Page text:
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[Poetry speaks to different people in different ways, depending upon the personal experiences each person brings to the poem. These are my impressions.]
In George Moses Horton's poem, "The Creditor To His Proud Debtor" the theme the author addresses is the difference between appearance and reality. The subject of the poem is putting on a show with his fancy clothes, but he is so far in debt, that the show is meaningless. He looks successful, as if he is living life to the fullest, but the truth is that he is in debt and the sheriff (who will arrest him and throw him into debtor's prison) is not far behind.
"...tott'ring Johny" is basically living on borrowed time in terms of his freedom. The author points out that the "debtor" puts on a fine show ("strut and boast"), but the speaker warns that his "crowing days" (when he walks around bragging) are nearly at an end.
Ha, tott'ring Johny, strut and boast,
But think of what your feathers cost;
Your crowing days are short at most,
You bloom but soon to fade…
He notes that Johny wouldn't present himself with such a cocky stance if he paid even half his debts: the plume (the "feathers" or clothes he wears) would be gone.
Surely you could not stand so wide,
If strictly to the bottom tried,
The wind would blow your plume aside
If half your debts were paid.
In these eight lines, the author has drawn the reader's attention to how Johny appears, but exposes him as a fraud: he wears nice clothes, but he is not a man of wealth as he would want others to think, but a man only one step ahead of the law. In fact, the speaker points out that if his accounts were paid—and we assume he had no more fancy clothes—he would be seen as "trash."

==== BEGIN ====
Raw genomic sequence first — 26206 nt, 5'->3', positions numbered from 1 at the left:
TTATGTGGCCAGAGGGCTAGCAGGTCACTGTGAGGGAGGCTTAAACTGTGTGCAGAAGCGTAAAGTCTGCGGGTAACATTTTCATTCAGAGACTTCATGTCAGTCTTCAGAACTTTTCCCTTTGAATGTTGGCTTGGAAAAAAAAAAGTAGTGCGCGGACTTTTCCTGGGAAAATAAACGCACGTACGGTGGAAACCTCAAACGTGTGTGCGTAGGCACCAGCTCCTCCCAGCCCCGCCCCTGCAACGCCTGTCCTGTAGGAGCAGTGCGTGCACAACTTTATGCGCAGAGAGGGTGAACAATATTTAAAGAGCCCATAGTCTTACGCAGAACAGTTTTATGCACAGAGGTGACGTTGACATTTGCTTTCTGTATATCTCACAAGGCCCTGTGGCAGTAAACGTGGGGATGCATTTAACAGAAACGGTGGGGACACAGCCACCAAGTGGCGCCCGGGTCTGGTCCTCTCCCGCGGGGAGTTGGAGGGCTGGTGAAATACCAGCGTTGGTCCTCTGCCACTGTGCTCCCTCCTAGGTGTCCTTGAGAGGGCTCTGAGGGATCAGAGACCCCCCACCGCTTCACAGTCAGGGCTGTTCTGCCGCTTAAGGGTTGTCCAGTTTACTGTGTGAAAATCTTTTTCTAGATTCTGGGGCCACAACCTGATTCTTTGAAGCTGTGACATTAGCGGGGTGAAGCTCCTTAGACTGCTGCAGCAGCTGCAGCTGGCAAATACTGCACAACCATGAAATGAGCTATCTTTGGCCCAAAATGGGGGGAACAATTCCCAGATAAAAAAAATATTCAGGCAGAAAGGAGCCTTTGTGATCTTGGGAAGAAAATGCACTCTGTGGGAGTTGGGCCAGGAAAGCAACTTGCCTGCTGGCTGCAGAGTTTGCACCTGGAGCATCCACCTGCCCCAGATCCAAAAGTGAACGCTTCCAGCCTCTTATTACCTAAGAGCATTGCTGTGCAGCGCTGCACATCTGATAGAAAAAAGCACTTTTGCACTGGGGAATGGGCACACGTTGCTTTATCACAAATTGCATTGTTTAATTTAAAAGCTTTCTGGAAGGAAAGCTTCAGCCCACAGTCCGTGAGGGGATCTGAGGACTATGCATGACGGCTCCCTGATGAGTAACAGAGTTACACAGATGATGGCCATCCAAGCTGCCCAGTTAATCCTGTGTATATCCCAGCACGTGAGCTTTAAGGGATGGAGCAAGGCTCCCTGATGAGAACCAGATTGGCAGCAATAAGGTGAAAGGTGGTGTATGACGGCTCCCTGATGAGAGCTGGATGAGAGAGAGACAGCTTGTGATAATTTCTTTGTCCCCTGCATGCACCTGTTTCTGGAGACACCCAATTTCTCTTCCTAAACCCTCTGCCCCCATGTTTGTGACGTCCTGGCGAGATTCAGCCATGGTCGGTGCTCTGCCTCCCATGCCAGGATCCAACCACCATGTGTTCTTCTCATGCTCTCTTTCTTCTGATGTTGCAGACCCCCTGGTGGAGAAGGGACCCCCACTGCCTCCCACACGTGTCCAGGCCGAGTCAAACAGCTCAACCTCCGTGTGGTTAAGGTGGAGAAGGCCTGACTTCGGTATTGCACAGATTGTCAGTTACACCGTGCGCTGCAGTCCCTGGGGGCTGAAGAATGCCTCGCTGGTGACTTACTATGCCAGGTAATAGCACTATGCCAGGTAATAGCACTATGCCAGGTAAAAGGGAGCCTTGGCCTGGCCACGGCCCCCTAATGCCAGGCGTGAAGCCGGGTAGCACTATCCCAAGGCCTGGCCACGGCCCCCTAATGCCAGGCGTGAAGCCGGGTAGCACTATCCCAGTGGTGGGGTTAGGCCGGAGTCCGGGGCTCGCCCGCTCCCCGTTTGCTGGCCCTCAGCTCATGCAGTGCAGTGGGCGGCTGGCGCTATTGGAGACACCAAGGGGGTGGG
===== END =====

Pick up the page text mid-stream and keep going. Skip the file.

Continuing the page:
But, alas! dear boy, you would be trash,
If your accounts were paid.
The speaker announces that if he had the money (and debts) that Johny has, he also could prance before the ladies, making a fine impression, but the truth remains that Johny has nothing. The speaker ends the poem by saying that if he had all that Johny had—these fine clothes and fancy cigars paid for on credit—he would be in the same unenviable situation.
Throughout the poem, the author presents a fake—a man who pretends to be something he is not, saying he will soon have to pay for it. Perhaps the author is drawing the reader's attention to the fact that it is better to be poor and honest, than to be living high for a short time, soon to end up in jail with nothing—not even honest freedom.
As a final thought, Horton was a black man who was born into slavery in North Carolina, who created poems before he could read or write. His poems were often anti-slavery poems, and so we might be able to look at this poem less literally and more figuratively.
It is possible that Horton is speaking to someone pretending to be what he is not: it may be that he is speaking of Johny who is a slave but is pretending to be free. If this is the case, Horton would be warning him that the law will catch up with him, especially if Johny has run away, and that he will be worse off then. Horton may also be suggesting that in this situation, it would be better not to draw attention to one's self, especially if the freedom he "wears" like fancy clothes is "borrowed." In either case, if Horton is referring to slavery, he is probably writing the poem as a warning. The "creditor" may be the slave owner, and the "debtor" might be the slave.
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